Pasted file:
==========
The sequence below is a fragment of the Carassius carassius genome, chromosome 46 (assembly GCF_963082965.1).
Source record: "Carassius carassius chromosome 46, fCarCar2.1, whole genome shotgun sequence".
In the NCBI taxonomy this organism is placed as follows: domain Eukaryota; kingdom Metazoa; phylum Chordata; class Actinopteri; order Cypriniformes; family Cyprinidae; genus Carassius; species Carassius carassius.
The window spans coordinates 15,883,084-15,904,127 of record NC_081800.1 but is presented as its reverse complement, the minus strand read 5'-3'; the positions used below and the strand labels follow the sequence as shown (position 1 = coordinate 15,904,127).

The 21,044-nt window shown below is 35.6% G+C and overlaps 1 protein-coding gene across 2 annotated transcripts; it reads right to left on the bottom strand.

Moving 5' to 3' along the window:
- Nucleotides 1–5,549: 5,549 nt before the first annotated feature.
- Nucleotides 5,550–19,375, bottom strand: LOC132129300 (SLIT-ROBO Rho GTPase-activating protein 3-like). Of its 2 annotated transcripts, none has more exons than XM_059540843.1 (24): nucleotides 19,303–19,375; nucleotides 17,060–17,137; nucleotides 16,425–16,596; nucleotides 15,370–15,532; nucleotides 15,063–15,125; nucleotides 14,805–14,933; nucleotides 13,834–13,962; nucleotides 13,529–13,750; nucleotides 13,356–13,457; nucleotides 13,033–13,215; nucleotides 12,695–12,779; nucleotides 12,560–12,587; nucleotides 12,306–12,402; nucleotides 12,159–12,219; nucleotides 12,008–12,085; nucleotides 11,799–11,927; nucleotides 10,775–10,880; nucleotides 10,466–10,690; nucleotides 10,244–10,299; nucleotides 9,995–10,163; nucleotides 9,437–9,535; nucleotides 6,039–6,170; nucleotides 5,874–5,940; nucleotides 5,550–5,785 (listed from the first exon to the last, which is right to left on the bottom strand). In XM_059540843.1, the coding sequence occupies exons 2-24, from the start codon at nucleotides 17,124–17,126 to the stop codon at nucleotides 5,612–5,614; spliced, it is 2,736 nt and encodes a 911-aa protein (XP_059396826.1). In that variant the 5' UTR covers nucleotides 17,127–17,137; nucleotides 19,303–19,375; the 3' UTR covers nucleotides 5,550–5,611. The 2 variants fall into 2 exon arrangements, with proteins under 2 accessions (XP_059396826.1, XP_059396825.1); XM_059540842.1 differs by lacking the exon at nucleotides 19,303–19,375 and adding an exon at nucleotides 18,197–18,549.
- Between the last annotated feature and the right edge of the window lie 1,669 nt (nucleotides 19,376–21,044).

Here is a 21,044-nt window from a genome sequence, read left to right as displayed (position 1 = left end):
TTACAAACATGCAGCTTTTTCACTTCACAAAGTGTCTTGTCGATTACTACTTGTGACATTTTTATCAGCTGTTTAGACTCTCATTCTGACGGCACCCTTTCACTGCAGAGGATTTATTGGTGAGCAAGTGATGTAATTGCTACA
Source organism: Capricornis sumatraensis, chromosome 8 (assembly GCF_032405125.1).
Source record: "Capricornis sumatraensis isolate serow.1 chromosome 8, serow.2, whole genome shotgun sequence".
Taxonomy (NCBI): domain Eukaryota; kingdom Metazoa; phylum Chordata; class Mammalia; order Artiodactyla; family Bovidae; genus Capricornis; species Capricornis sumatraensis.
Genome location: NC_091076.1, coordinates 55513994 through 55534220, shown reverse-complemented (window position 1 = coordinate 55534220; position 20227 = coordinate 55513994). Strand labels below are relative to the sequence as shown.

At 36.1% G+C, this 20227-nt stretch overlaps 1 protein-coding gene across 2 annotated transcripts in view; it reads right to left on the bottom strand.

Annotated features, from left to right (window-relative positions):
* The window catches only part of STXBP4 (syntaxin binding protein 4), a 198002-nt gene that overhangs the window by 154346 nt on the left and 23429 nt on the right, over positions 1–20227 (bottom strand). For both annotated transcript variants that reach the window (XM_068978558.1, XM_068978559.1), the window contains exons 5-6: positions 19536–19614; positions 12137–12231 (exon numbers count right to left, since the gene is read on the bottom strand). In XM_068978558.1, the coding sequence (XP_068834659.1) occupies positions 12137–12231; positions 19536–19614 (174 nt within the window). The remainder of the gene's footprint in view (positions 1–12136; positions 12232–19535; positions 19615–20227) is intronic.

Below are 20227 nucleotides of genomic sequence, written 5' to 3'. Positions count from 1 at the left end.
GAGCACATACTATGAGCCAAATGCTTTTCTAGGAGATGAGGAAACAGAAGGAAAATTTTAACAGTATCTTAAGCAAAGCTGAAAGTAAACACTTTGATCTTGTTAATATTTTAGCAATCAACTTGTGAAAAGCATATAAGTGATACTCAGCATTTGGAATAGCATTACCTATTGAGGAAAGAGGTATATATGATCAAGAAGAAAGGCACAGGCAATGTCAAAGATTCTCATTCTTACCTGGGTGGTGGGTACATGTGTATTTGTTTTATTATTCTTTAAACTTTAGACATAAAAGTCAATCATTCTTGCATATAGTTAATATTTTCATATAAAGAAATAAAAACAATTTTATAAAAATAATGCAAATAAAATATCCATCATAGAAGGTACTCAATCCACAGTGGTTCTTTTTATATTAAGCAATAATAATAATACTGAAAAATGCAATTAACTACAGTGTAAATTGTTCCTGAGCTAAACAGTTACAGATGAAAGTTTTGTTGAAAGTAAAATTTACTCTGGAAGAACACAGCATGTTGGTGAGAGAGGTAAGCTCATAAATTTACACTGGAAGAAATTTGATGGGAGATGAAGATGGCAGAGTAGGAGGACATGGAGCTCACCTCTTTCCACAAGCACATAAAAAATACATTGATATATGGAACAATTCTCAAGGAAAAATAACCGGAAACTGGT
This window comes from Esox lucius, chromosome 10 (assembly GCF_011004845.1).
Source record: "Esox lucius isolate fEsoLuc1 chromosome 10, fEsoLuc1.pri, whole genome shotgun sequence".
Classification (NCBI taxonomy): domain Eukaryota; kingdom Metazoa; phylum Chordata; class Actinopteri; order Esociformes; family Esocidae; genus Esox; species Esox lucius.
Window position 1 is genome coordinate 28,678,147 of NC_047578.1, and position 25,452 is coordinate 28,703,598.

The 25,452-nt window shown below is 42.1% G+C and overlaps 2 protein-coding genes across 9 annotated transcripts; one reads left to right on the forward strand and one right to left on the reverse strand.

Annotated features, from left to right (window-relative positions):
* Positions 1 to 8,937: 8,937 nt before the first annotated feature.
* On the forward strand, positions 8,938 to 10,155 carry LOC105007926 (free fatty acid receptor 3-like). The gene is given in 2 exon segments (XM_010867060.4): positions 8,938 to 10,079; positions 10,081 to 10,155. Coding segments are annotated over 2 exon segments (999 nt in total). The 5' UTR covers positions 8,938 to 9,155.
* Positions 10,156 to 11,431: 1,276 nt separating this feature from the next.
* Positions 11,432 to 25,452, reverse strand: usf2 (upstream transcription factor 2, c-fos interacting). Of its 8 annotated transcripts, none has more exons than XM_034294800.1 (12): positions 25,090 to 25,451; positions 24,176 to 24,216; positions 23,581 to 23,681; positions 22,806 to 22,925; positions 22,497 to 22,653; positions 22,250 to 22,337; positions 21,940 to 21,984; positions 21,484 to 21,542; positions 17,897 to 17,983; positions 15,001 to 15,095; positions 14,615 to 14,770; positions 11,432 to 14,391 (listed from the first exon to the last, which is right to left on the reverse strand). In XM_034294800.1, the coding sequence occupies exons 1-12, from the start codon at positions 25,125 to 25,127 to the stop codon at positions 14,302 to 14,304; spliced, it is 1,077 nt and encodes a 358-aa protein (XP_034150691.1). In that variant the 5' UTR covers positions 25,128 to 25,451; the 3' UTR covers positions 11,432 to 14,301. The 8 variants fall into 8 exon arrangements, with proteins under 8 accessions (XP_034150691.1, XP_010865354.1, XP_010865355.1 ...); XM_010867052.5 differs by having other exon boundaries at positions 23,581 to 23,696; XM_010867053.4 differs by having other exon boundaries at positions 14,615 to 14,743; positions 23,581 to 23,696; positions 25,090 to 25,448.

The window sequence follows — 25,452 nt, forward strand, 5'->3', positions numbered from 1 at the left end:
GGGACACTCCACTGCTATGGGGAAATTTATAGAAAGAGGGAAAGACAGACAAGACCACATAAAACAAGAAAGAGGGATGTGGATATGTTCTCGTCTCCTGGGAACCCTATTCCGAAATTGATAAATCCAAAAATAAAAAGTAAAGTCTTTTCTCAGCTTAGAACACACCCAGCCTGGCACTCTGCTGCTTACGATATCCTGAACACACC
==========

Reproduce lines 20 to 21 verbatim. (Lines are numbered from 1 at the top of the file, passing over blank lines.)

GAGCACATACTATGAGCCAAATGCTTTTCTAGGAGATGAGGAAACAGAAGGAAAATTTTAACAGTATCTTAAGCAAAGCTGAAAGTAAACACTTTGATCTTGTTAATATTTTAGCAATCAACTTGTGAAAAGCATATAAGTGATACTCAGCATTTGGAATAGCATTACCTATTGAGGAAAGAGGTATATATGATCAAGAAGAAAGGCACAGGCAATGTCAAAGATTCTCATTCTTACCTGGGTGGTGGGTACATGTGTATTTGTTTTATTATTCTTTAAACTTTAGACATAAAAGTCAATCATTCTTGCATATAGTTAATATTTTCATATAAAGAAATAAAAACAATTTTATAAAAATAATGCAAATAAAATATCCATCATAGAAGGTACTCAATCCACAGTGGTTCTTTTTATATTAAGCAATAATAATAATACTGAAAAATGCAATTAACTACAGTGTAAATTGTTCCTGAGCTAAACAGTTACAGATGAAAGTTTTGTTGAAAGTAAAATTTACTCTGGAAGAACACAGCATGTTGGTGAGAGAGGTAAGCTCATAAATTTACACTGGAAGAAATTTGATGGGAGATGAAGATGGCAGAGTAGGAGGACATGGAGCTCACCTCTTTCCACAAGCACATAAAAAATACATTGATATATGGAACAATTCTCAAGGAAAAATAACCGGAAACTGGT
This window comes from Esox lucius, chromosome 10 (assembly GCF_011004845.1).